As Facebook desperately seeks to shore up avenues for making money as a social network, its allure is beginning to wane for some users. Can Mark Zuckerberg keep Facebook afloat, users enamored and investors happy with their stock purchases?
The Motley Fool notes how even 845 million active monthly users during 2011 only resulted in $15 million paid for virtual goods. These buyers are the diehard Zynga gamers, whose funds buy power-up in games such as Farmville, Vampire Wars, Mafia Wars and Castleville. Advertisers were nevertheless optimistic, which translated into $872 million in advertising for the last quarter. While the social network’s user base has grown to 901 million active users, those who log onto Facebook via mobile devices do not become paid eyeballs for the advertisers.
Bloomberg noted just last month that General Motors is re-evaluating its advertising contracts with Facebook, in part because the return for the $10 million spent in marketing on the social network has failed to yield measurable results. This goes hand in hand with Reuters’ reports of only one in five Facebook users ever making a purchase based on a social network advertisement. While Zuckerberg may well maintain how his social network was never meant to be a moneymaking platform, investors are bound to find it worrisome that 34 percent of previously frequent Facebook users now report spending less time socializing there. This number is offset by only 20 percent who reportedly increased their Facebook activity.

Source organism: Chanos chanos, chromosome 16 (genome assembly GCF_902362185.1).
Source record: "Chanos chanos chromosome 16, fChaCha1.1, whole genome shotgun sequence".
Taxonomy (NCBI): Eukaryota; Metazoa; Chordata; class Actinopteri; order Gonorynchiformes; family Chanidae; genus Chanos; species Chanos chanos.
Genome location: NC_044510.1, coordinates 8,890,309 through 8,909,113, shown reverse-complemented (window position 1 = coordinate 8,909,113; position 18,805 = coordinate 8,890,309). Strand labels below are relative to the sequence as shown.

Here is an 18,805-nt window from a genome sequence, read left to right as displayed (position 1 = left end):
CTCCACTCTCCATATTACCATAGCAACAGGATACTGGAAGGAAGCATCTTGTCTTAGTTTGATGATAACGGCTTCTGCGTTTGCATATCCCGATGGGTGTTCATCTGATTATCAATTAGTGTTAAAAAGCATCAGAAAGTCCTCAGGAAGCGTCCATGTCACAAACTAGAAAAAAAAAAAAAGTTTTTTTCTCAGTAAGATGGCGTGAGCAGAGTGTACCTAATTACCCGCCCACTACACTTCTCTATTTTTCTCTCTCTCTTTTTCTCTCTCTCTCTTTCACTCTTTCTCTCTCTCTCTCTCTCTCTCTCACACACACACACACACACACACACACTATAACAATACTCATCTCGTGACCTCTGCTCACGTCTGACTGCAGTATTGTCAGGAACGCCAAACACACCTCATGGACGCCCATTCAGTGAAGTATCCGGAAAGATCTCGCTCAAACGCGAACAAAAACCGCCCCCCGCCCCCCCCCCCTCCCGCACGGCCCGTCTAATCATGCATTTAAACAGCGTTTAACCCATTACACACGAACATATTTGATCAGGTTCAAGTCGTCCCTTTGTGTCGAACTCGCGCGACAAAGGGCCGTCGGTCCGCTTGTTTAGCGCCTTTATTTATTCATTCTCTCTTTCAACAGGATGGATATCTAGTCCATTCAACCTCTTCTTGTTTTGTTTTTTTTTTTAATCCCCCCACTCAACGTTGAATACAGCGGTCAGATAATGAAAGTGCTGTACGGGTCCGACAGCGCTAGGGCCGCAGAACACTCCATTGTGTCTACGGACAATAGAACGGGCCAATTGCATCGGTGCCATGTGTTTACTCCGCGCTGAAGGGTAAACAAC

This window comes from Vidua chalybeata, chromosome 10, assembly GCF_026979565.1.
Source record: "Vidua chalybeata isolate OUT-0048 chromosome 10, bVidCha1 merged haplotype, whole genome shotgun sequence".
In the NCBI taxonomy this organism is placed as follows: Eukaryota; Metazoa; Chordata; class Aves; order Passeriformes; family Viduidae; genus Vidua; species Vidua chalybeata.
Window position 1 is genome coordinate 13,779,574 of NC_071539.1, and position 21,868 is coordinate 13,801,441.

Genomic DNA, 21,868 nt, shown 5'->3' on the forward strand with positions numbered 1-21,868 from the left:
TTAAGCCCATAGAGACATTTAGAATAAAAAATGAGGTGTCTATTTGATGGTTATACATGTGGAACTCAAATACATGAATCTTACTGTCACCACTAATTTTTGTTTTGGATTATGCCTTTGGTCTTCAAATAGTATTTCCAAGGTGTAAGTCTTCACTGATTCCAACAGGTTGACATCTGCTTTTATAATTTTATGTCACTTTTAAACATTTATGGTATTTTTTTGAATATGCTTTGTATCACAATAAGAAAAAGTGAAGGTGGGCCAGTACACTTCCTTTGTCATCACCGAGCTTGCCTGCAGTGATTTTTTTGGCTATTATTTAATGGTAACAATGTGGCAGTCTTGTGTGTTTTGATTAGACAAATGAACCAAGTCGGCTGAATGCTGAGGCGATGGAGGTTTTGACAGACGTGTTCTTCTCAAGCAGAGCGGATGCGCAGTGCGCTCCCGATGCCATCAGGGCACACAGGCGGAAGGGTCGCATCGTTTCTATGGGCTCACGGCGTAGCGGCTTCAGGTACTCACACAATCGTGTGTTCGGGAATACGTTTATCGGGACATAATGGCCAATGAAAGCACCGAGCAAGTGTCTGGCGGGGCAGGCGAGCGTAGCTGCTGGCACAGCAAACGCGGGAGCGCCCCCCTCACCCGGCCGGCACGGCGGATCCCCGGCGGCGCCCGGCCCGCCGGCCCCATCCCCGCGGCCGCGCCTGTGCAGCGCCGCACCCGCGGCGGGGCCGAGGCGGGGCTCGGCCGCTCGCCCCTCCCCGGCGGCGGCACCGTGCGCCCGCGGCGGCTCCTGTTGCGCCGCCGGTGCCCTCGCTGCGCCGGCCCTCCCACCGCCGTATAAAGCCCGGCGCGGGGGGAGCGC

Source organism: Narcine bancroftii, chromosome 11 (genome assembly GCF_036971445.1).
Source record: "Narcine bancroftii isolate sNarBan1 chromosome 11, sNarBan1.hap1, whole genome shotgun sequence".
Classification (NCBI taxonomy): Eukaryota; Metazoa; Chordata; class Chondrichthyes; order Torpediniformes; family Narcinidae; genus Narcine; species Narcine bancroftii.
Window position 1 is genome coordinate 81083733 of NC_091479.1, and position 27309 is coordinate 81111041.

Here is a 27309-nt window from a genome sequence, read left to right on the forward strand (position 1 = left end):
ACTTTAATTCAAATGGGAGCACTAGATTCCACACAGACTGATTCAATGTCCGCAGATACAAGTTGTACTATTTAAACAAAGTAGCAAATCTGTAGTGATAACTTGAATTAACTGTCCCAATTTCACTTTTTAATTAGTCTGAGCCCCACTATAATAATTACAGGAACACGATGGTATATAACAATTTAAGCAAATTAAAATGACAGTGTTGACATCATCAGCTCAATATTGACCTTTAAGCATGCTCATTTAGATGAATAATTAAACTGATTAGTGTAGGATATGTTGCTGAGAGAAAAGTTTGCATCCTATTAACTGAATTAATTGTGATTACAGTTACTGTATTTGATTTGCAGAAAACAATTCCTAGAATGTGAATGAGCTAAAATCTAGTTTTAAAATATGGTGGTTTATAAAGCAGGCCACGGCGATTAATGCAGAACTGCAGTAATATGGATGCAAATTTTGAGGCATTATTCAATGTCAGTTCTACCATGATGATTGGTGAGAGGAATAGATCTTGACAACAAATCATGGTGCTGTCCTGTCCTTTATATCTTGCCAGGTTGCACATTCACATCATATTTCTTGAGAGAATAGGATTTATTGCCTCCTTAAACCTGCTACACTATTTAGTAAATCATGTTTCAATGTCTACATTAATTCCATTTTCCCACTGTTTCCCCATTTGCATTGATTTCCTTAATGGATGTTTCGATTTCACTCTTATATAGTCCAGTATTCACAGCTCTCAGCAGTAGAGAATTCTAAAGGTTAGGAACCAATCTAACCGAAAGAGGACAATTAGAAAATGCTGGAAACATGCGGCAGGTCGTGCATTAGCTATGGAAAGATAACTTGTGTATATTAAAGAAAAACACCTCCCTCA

Behavior of investors reflects a certain skittish attitude. The Associated Press reports that during its initial public offering, Facebook began selling stock at $38 on May 18. Since then, the stock has spiraled downward. Closing on May 18 at $38.23 per share, the closing price on June 7 was $26.31, which is a 31 percent drop from the IPO price. Zuckerberg clearly hears the canary in the coalmine falling silent, which makes the new App Center for iPhones the much hoped for antidote to Facebook’s moneymaking potential. Venture Beat asserts this move effectively embraces the mobile user who previously fell through the social network’s advertising cracks.
Will it work to turn the tide on missed ad revenues? Consider the space available on the average iPhone, and the advertising potential is low. Then again, when used with an iPad, there is plenty of space to display ads and capitalize on eyeballs. If Zuckerberg succeeds in differentiating phone and tablet users with respect to ad impressions, he might have tapped into a potential new market.